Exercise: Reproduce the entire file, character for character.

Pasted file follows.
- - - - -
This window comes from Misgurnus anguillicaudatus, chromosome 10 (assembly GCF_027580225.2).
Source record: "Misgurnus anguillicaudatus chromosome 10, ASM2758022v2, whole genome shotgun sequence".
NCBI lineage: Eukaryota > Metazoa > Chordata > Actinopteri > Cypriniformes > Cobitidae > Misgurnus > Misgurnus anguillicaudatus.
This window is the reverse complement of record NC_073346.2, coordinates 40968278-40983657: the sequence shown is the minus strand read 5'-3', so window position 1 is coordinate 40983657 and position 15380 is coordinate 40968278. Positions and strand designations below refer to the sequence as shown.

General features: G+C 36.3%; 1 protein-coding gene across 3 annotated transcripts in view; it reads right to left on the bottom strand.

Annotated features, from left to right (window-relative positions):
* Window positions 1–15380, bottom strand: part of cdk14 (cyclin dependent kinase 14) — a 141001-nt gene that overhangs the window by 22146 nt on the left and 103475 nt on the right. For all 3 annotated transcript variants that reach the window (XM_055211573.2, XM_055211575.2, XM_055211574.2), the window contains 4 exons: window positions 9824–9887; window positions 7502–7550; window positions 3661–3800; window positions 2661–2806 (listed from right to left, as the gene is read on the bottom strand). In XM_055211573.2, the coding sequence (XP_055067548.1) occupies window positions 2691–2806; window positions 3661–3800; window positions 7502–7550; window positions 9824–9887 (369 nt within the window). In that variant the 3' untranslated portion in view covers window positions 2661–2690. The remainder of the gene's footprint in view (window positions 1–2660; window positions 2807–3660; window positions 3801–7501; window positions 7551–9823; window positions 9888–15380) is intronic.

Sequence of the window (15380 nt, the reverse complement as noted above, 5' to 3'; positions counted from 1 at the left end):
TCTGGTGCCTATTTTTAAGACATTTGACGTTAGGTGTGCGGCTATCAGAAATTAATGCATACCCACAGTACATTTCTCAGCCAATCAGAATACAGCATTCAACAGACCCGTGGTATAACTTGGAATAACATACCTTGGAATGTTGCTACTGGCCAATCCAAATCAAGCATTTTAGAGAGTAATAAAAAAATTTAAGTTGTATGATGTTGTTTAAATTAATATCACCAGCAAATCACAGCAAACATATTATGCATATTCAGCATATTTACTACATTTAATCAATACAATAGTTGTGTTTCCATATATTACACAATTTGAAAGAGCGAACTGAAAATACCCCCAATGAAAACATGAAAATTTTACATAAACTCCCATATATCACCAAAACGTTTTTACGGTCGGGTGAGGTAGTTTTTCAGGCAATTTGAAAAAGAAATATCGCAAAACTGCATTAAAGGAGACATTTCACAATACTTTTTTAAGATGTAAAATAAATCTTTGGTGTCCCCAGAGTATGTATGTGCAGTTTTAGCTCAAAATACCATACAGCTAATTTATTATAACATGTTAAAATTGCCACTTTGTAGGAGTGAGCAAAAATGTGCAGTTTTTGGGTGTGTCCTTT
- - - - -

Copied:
This window comes from Misgurnus anguillicaudatus, chromosome 10 (assembly GCF_027580225.2).
Source record: "Misgurnus anguillicaudatus chromosome 10, ASM2758022v2, whole genome shotgun sequence".
NCBI lineage: Eukaryota > Metazoa > Chordata > Actinopteri > Cypriniformes > Cobitidae > Misgurnus > Misgurnus anguillicaudatus.
This window is the reverse complement of record NC_073346.2, coordinates 40968278-40983657: the sequence shown is the minus strand read 5'-3', so window position 1 is coordinate 40983657 and position 15380 is coordinate 40968278. Positions and strand designations below refer to the sequence as shown.

General features: G+C 36.3%; 1 protein-coding gene across 3 annotated transcripts in view; it reads right to left on the bottom strand.

Annotated features, from left to right (window-relative positions):
* Window positions 1–15380, bottom strand: part of cdk14 (cyclin dependent kinase 14) — a 141001-nt gene that overhangs the window by 22146 nt on the left and 103475 nt on the right. For all 3 annotated transcript variants that reach the window (XM_055211573.2, XM_055211575.2, XM_055211574.2), the window contains 4 exons: window positions 9824–9887; window positions 7502–7550; window positions 3661–3800; window positions 2661–2806 (listed from right to left, as the gene is read on the bottom strand). In XM_055211573.2, the coding sequence (XP_055067548.1) occupies window positions 2691–2806; window positions 3661–3800; window positions 7502–7550; window positions 9824–9887 (369 nt within the window). In that variant the 3' untranslated portion in view covers window positions 2661–2690. The remainder of the gene's footprint in view (window positions 1–2660; window positions 2807–3660; window positions 3801–7501; window positions 7551–9823; window positions 9888–15380) is intronic.

Sequence of the window (15380 nt, the reverse complement as noted above, 5' to 3'; positions counted from 1 at the left end):
TCTGGTGCCTATTTTTAAGACATTTGACGTTAGGTGTGCGGCTATCAGAAATTAATGCATACCCACAGTACATTTCTCAGCCAATCAGAATACAGCATTCAACAGACCCGTGGTATAACTTGGAATAACATACCTTGGAATGTTGCTACTGGCCAATCCAAATCAAGCATTTTAGAGAGTAATAAAAAAATTTAAGTTGTATGATGTTGTTTAAATTAATATCACCAGCAAATCACAGCAAACATATTATGCATATTCAGCATATTTACTACATTTAATCAATACAATAGTTGTGTTTCCATATATTACACAATTTGAAAGAGCGAACTGAAAATACCCCCAATGAAAACATGAAAATTTTACATAAACTCCCATATATCACCAAAACGTTTTTACGGTCGGGTGAGGTAGTTTTTCAGGCAATTTGAAAAAGAAATATCGCAAAACTGCATTAAAGGAGACATTTCACAATACTTTTTTAAGATGTAAAATAAATCTTTGGTGTCCCCAGAGTATGTATGTGCAGTTTTAGCTCAAAATACCATACAGCTAATTTATTATAACATGTTAAAATTGCCACTTTGTAGGAGTGAGCAAAAATGTGCAGTTTTTGGGTGTGTCCTTT